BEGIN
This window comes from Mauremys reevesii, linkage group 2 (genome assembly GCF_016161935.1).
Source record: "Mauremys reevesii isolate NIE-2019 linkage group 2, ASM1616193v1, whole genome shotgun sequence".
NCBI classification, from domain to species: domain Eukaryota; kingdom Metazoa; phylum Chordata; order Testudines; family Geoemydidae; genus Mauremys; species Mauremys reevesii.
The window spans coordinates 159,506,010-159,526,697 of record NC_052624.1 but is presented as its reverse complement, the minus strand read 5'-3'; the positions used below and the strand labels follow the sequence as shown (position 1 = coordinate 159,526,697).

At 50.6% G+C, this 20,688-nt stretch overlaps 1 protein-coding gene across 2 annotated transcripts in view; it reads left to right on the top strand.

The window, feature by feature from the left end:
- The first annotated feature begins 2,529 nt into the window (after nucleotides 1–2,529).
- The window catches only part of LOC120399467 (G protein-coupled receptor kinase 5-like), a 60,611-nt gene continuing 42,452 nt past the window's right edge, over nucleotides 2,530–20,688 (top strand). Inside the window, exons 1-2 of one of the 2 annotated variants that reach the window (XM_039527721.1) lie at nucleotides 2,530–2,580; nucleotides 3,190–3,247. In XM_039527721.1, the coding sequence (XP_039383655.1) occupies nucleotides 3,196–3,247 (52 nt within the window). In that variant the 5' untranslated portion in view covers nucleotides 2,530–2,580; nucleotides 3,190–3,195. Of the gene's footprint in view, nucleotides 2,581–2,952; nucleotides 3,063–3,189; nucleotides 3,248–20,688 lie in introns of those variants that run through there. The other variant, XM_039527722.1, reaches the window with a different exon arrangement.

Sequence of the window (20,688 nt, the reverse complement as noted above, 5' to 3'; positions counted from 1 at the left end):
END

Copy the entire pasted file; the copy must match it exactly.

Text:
This window comes from Mauremys reevesii, linkage group 2 (genome assembly GCF_016161935.1).
Source record: "Mauremys reevesii isolate NIE-2019 linkage group 2, ASM1616193v1, whole genome shotgun sequence".
NCBI classification, from domain to species: domain Eukaryota; kingdom Metazoa; phylum Chordata; order Testudines; family Geoemydidae; genus Mauremys; species Mauremys reevesii.
The window spans coordinates 159,506,010-159,526,697 of record NC_052624.1 but is presented as its reverse complement, the minus strand read 5'-3'; the positions used below and the strand labels follow the sequence as shown (position 1 = coordinate 159,526,697).

At 50.6% G+C, this 20,688-nt stretch overlaps 1 protein-coding gene across 2 annotated transcripts in view; it reads left to right on the top strand.

The window, feature by feature from the left end:
- The first annotated feature begins 2,529 nt into the window (after nucleotides 1–2,529).
- The window catches only part of LOC120399467 (G protein-coupled receptor kinase 5-like), a 60,611-nt gene continuing 42,452 nt past the window's right edge, over nucleotides 2,530–20,688 (top strand). Inside the window, exons 1-2 of one of the 2 annotated variants that reach the window (XM_039527721.1) lie at nucleotides 2,530–2,580; nucleotides 3,190–3,247. In XM_039527721.1, the coding sequence (XP_039383655.1) occupies nucleotides 3,196–3,247 (52 nt within the window). In that variant the 5' untranslated portion in view covers nucleotides 2,530–2,580; nucleotides 3,190–3,195. Of the gene's footprint in view, nucleotides 2,581–2,952; nucleotides 3,063–3,189; nucleotides 3,248–20,688 lie in introns of those variants that run through there. The other variant, XM_039527722.1, reaches the window with a different exon arrangement.

Sequence of the window (20,688 nt, the reverse complement as noted above, 5' to 3'; positions counted from 1 at the left end):